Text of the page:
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How Does Medicaid Estate Recovery Work?

Long-term care is expensive. For many individuals, using Medicaid to pay for long-term care is the only option. Medicaid can be used to cover a variety of types of long-term care, such as an in-home health aide or permanent residence in a nursing home. Most individuals are aware of the eligibility requirements for using Medicaid to pay for their long-term care, such as the income and asset eligibility requirements for recipients and the requirement that a nursing home be Medicaid-certified in order to use Medicaid to cover its costs. Many individuals do not know much about Medicaid Estate Recovery. By law, Medicaid can seek compensation from an individual’s estate to recoup its costs for that individual’s long-term care.

It is possible to protect your assets or those of your loved ones from Medicaid’s estate recovery program. To learn more, work with an attorney who is well-versed in long-term care planning and other areas of elder law.

How Does Medicaid Recover Money from an Estate?

After an individual over the age of 55 who used Medicaid to cover their long-term care or an individual younger than this who lived in a nursing facility dies, his or her state’s Medicaid program files a claim against his or her estate to recover the amount of money it spent on that individual’s care. Seeking reimbursement for money spent on an individual’s long-term care is required by the Omnibus Budget Reconciliation Act of 1993.

Under certain circumstances, Medicaid may recover money from a trust fund held by the deceased individual.

When is an Estate Exempt from Medicaid Estate Recovery?

There are circumstances that can exempt an individual’s estate from recovery by Medicaid. These circumstances include:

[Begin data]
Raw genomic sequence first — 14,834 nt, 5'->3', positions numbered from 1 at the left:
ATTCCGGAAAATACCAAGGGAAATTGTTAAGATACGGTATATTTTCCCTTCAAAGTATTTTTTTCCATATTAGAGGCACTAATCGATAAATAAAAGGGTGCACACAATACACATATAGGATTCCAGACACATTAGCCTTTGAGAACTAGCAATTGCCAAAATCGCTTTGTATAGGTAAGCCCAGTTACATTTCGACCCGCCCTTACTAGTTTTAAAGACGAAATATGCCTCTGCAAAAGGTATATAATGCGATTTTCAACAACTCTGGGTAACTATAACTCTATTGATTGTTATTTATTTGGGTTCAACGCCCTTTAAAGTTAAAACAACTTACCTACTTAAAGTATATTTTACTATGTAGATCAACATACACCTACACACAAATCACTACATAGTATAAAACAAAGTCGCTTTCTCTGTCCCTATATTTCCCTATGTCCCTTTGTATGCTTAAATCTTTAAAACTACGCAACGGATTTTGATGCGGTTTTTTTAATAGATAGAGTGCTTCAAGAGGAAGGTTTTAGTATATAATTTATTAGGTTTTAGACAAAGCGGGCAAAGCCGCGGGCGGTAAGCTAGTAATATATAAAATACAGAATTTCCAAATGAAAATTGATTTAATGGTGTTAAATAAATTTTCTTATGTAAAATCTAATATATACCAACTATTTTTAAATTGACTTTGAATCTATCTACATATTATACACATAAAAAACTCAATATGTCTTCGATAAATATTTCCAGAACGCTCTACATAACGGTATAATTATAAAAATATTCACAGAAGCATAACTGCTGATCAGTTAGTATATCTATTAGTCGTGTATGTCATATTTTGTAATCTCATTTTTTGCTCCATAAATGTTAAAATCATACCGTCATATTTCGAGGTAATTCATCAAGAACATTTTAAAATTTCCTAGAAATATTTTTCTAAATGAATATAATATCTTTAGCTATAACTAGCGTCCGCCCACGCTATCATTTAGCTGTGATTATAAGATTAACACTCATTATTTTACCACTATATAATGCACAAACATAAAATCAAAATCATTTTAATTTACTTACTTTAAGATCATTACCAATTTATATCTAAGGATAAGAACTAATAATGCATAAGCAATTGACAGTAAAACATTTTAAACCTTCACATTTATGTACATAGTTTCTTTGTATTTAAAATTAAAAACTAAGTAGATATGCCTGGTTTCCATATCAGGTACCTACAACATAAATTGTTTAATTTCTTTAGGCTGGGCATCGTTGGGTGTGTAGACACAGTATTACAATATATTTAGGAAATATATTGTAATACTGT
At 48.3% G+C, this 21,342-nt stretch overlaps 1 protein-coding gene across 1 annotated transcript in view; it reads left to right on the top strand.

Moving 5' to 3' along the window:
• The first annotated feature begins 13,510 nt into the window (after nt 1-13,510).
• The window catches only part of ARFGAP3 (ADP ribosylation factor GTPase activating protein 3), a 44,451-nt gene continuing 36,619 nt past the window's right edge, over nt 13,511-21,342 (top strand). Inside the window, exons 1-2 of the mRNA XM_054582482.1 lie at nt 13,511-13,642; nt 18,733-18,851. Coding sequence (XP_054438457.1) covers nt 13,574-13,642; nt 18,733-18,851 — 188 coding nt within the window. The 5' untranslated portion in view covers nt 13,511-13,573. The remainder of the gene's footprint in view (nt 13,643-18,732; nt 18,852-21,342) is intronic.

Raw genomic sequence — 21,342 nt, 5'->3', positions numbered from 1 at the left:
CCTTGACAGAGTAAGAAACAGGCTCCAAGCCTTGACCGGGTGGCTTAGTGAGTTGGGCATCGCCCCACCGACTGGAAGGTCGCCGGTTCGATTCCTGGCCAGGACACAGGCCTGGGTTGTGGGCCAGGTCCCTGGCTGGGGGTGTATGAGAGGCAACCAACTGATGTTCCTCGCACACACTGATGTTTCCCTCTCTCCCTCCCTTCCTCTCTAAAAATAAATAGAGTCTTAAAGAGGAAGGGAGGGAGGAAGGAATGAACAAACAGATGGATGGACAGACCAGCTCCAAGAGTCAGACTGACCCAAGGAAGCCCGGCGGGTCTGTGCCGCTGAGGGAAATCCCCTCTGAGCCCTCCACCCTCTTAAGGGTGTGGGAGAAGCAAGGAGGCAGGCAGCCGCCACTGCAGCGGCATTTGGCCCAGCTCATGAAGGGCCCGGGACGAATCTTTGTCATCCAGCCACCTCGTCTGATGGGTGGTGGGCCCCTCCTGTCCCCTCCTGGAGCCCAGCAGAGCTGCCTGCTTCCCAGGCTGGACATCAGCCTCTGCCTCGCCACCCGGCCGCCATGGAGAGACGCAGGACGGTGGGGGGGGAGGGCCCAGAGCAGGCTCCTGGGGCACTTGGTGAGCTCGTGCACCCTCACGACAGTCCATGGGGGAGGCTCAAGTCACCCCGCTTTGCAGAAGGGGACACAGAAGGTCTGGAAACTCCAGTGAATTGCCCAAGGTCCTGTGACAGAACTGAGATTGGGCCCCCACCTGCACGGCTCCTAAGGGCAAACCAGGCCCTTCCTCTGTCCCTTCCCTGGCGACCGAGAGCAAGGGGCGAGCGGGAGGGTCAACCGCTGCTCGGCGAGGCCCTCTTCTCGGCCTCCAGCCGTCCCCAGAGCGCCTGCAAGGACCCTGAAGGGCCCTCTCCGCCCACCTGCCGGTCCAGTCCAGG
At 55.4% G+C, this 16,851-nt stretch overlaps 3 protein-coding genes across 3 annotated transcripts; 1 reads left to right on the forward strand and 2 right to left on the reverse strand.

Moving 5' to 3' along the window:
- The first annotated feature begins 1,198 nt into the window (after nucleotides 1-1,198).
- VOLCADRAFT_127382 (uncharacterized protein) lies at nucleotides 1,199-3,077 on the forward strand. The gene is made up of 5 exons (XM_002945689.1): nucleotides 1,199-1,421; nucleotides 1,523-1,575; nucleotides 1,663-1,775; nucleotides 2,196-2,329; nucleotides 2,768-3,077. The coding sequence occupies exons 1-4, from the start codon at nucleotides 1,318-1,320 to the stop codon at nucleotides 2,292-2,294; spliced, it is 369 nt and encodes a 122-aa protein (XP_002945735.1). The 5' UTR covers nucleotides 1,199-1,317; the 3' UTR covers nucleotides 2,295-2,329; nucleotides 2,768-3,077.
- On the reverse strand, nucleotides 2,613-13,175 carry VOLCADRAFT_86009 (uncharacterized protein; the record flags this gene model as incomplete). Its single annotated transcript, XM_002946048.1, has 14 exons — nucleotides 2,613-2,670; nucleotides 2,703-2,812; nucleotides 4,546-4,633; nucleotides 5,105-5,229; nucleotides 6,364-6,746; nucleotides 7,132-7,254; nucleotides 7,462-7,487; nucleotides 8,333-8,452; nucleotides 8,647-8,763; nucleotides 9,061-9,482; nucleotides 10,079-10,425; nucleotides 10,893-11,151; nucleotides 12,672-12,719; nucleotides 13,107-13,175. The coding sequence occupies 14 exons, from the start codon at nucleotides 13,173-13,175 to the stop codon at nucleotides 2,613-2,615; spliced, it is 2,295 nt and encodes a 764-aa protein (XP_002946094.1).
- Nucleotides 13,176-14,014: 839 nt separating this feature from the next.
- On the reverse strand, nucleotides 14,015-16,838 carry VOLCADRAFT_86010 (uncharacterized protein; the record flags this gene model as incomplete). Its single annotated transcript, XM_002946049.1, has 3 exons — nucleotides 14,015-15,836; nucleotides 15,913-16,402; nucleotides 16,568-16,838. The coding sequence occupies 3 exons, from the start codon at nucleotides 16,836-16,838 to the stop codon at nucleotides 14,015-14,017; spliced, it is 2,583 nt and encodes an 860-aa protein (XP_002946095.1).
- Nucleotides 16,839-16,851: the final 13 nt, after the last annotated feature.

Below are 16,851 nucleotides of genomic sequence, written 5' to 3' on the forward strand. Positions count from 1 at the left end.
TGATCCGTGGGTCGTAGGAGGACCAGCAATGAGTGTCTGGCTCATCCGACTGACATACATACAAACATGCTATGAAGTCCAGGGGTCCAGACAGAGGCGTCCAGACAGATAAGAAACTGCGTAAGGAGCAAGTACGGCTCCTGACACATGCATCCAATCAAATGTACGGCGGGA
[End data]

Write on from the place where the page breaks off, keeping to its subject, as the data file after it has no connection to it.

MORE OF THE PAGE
• If the deceased has a surviving spouse;
  • If the deceased has a child under the age of 21;
  • If the deceased has a blind or disabled child of any age;
  • If the beneficiaries of the individual’s estate demonstrate that estate recovery would cause them to suffer undue hardship.

The procedure for proving this final point varies from state to state. Generally, if the intended recipient of the deceased’s estate would have to rely on government benefits or if the recipient’s livelihood would be affected in any way, such as losing the deceased’s share of a profitable business, the estate may be exempt from Medicaid recovery.

Work with an Elder Law Lawyer in La Crosse

As an individual with power of attorney for an elderly loved one, Medicaid Estate Recovery could be an issue you face after your loved one passes. This, as well as probate litigation and the dispersal of your loved one’s assets to his or her beneficiaries, all fall into the category of elder law. For legal guidance and representation of your interests as you work through these issues, work with one of the experienced elder law attorneys at Moen Sheehan Meyer, Ltd. Contact our firm today to schedule your free legal consultation with a member of our team.

Published April 4, 2016
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